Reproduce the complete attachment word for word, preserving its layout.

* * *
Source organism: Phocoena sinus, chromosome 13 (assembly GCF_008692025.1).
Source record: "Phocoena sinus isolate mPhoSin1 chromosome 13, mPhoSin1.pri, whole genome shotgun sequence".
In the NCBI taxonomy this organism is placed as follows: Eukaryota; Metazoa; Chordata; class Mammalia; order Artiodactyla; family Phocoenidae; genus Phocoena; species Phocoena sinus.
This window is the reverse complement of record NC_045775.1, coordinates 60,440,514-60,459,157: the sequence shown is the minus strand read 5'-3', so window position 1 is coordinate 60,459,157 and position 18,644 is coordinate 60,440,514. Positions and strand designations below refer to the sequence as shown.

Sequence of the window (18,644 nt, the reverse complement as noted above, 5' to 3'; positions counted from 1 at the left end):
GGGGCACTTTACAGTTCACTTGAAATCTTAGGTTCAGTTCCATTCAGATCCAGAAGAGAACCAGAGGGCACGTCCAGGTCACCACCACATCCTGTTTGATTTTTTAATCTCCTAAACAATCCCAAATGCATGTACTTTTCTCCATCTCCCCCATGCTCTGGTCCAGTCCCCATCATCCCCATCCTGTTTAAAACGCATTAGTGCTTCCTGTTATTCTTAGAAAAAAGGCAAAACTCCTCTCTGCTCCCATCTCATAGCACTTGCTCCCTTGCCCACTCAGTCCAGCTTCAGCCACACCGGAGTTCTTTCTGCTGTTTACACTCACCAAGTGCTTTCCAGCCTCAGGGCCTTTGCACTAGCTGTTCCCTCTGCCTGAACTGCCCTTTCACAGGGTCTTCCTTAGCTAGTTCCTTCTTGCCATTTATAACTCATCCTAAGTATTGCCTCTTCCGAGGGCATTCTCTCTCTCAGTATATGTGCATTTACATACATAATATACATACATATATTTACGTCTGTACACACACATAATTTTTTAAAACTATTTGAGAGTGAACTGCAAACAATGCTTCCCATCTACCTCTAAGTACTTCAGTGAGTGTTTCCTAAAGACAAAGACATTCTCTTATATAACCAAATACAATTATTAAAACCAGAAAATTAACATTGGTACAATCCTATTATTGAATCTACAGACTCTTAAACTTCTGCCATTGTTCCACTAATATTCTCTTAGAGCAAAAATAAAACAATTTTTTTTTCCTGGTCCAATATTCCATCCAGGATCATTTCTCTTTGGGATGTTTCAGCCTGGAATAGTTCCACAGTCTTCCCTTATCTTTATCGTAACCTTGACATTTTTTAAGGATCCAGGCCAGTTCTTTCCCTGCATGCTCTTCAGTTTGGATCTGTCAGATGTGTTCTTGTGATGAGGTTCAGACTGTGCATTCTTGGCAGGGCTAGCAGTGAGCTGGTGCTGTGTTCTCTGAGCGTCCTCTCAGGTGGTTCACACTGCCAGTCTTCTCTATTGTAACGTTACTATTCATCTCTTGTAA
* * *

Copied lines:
Source organism: Phocoena sinus, chromosome 13 (assembly GCF_008692025.1).
Source record: "Phocoena sinus isolate mPhoSin1 chromosome 13, mPhoSin1.pri, whole genome shotgun sequence".
In the NCBI taxonomy this organism is placed as follows: Eukaryota; Metazoa; Chordata; class Mammalia; order Artiodactyla; family Phocoenidae; genus Phocoena; species Phocoena sinus.
This window is the reverse complement of record NC_045775.1, coordinates 60,440,514-60,459,157: the sequence shown is the minus strand read 5'-3', so window position 1 is coordinate 60,459,157 and position 18,644 is coordinate 60,440,514. Positions and strand designations below refer to the sequence as shown.

Sequence of the window (18,644 nt, the reverse complement as noted above, 5' to 3'; positions counted from 1 at the left end):
GGGGCACTTTACAGTTCACTTGAAATCTTAGGTTCAGTTCCATTCAGATCCAGAAGAGAACCAGAGGGCACGTCCAGGTCACCACCACATCCTGTTTGATTTTTTAATCTCCTAAACAATCCCAAATGCATGTACTTTTCTCCATCTCCCCCATGCTCTGGTCCAGTCCCCATCATCCCCATCCTGTTTAAAACGCATTAGTGCTTCCTGTTATTCTTAGAAAAAAGGCAAAACTCCTCTCTGCTCCCATCTCATAGCACTTGCTCCCTTGCCCACTCAGTCCAGCTTCAGCCACACCGGAGTTCTTTCTGCTGTTTACACTCACCAAGTGCTTTCCAGCCTCAGGGCCTTTGCACTAGCTGTTCCCTCTGCCTGAACTGCCCTTTCACAGGGTCTTCCTTAGCTAGTTCCTTCTTGCCATTTATAACTCATCCTAAGTATTGCCTCTTCCGAGGGCATTCTCTCTCTCAGTATATGTGCATTTACATACATAATATACATACATATATTTACGTCTGTACACACACATAATTTTTTAAAACTATTTGAGAGTGAACTGCAAACAATGCTTCCCATCTACCTCTAAGTACTTCAGTGAGTGTTTCCTAAAGACAAAGACATTCTCTTATATAACCAAATACAATTATTAAAACCAGAAAATTAACATTGGTACAATCCTATTATTGAATCTACAGACTCTTAAACTTCTGCCATTGTTCCACTAATATTCTCTTAGAGCAAAAATAAAACAATTTTTTTTTCCTGGTCCAATATTCCATCCAGGATCATTTCTCTTTGGGATGTTTCAGCCTGGAATAGTTCCACAGTCTTCCCTTATCTTTATCGTAACCTTGACATTTTTTAAGGATCCAGGCCAGTTCTTTCCCTGCATGCTCTTCAGTTTGGATCTGTCAGATGTGTTCTTGTGATGAGGTTCAGACTGTGCATTCTTGGCAGGGCTAGCAGTGAGCTGGTGCTGTGTTCTCTGAGCGTCCTCTCAGGTGGTTCACACTGCCAGTCTTCTCTATTGTAACGTTACTATTCATCTCTTGTAA